Playing Time in College: a reality check for parents of college bound student-athletes

The truth parents tend to have a tough time with is that, in many cases, even when your child has a scholarship

Unless they were recruited as THE “Blue Chip” player of the roster/position, there’s a chance they won’t be handed the starting spot immediately. 

You have to understand, college coaches have other players they recruited too. College coaches have returnees they know better and have an established player/coach relationship with. 

There are ways to find out where your child is on the depth chart in the recruiting process so you and your student-athlete have a realistic idea of what they’re facing when they get to where they’re going. 

Some parents feel like this reality is rooted in “favoritism.” 

But if you’ve coached at any level, you have personal experience with what causes coaches to “favor” some players over others or to give certain players more of the benefit of the doubt than others. 

It’s not just about skill level. 

Sometimes it’s about who a coach trusts more (for more whatever reason, and there are many). Sometimes it’s about how a student-athlete takes instruction or how they respond to mistakes or how they interact with their teammates. Sometimes it’s about team chemistry or about one of the various other factors that come into play when a coach determines their starting lineup. 

Now, could there be some “favoritism” involved?

But that is not something we, or our children, can control in this process. 

Your child isn’t the first, and won’t the the last, who doesn’t get as many of the reps as they want or think they need. 

Your child isn’t the first, and won’t be the last, to have to work their way up the depth chart.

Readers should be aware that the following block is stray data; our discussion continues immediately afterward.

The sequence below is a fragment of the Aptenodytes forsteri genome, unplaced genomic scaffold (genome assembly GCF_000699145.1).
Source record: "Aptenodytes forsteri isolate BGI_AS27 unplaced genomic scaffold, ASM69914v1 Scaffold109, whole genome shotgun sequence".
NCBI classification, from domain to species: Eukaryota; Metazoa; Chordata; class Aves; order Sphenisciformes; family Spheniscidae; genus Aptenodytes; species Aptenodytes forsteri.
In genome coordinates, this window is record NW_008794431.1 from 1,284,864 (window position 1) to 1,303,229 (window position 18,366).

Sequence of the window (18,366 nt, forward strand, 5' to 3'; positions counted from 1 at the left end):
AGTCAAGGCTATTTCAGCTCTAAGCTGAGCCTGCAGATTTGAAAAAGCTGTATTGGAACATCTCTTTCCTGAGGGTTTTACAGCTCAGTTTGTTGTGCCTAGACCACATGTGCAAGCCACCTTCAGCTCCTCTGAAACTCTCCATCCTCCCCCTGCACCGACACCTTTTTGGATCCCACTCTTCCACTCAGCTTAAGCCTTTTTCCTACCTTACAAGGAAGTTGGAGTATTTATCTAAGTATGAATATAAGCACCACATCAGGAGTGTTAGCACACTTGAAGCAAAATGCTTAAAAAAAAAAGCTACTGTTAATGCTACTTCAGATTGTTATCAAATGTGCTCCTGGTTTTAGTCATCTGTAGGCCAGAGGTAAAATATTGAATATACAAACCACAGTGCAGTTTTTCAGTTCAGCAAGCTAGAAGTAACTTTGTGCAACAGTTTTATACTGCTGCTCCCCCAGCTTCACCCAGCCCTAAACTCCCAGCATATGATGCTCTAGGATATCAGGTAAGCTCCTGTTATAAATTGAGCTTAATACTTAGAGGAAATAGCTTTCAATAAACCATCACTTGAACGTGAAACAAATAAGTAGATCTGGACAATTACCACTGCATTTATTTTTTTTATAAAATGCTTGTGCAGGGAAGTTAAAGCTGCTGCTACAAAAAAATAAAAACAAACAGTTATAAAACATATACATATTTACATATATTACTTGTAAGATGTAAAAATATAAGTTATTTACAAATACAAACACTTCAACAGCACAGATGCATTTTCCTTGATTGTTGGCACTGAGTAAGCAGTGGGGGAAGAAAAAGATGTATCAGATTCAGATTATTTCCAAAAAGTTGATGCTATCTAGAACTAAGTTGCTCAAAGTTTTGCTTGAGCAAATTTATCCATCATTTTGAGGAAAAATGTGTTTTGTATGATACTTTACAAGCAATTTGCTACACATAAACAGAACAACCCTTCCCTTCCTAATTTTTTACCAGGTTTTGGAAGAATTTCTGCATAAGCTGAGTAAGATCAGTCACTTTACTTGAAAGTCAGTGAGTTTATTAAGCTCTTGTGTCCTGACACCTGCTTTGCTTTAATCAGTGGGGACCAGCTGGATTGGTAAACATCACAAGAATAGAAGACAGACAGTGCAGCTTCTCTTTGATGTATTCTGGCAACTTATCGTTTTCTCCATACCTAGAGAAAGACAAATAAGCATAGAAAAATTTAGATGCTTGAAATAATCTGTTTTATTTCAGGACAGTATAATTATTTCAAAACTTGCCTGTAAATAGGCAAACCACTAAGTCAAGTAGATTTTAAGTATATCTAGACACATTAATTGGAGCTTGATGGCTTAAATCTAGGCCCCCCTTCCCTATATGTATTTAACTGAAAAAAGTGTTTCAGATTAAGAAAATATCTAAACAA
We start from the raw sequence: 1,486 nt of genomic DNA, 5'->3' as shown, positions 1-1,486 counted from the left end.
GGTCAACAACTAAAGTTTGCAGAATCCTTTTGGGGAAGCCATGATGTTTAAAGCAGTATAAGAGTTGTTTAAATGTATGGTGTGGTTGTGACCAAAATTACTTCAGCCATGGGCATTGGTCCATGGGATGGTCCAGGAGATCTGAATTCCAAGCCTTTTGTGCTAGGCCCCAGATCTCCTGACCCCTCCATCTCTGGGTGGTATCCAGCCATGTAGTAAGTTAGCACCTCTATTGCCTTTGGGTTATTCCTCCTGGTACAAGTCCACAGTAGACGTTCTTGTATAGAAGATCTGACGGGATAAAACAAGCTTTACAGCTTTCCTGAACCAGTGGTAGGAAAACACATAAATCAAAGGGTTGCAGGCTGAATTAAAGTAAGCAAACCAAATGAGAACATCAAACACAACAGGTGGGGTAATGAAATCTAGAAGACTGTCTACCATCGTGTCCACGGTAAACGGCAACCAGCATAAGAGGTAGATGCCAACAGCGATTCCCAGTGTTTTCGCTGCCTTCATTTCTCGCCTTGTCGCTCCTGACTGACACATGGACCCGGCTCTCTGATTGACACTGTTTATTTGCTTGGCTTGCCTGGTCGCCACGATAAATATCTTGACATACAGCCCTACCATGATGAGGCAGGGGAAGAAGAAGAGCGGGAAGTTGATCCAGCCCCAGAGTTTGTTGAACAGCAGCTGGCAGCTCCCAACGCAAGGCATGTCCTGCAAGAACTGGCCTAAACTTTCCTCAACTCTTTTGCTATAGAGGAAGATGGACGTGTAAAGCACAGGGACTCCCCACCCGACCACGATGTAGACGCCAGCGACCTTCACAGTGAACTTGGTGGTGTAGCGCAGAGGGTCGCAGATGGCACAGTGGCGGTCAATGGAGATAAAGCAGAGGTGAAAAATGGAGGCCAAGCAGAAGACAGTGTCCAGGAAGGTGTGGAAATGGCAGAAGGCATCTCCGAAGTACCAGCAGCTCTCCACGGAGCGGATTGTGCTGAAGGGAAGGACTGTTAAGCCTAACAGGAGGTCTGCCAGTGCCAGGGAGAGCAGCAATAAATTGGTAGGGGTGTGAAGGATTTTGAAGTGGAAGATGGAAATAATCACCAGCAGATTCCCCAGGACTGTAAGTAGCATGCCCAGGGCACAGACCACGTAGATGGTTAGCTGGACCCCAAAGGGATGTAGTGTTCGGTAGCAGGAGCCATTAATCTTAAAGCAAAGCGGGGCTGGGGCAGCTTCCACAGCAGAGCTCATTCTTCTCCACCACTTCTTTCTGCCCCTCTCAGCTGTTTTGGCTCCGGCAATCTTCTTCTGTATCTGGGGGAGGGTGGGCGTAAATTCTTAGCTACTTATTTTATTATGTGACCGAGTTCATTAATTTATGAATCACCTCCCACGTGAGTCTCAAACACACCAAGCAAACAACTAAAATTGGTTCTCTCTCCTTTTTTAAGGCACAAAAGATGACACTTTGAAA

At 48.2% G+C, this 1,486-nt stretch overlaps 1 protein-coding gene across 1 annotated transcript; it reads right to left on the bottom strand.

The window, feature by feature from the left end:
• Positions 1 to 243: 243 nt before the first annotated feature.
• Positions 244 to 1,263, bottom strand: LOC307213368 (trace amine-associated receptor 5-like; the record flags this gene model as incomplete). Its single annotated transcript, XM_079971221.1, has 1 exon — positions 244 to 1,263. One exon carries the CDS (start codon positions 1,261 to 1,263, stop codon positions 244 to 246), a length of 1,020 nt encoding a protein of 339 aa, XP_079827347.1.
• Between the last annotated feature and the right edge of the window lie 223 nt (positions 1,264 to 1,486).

Your child isn’t the first, and won’t be the last, to potentially have to overcome coaches preferences that may not “favor” them at first. 

Is your child willing to work that hard at something that maybe they think should already be theirs based on their perception of who/what’s in front of them? 

Do they have the ability to keep a strong mindset under these circumstances? 

Do they have the ability to overcome the doubt and/or discouragement that can creep in? 

Do they have the maturity and skills necessary to keep an open line of communication with their coaches and continue to build THEIR relationship with their coaches/teammates? 

Also … will you be someone who helps them rise to the challenge in a situation like this? Or someone who further fuels feelings of frustration and discouragement that can sometimes arise along the way? 

Your attitude as they navigate this situation matters as it will color every interaction you have with them, the vibe you give off, and may very well influence your child in the process whether you intend for it to or not.

Remember, complaining doesn’t get you or your child anywhere, regardless of whether or not your child (or anyone else associated with the team) ever hears it or not.

Choose your actions/words/responses/attitude wisely.

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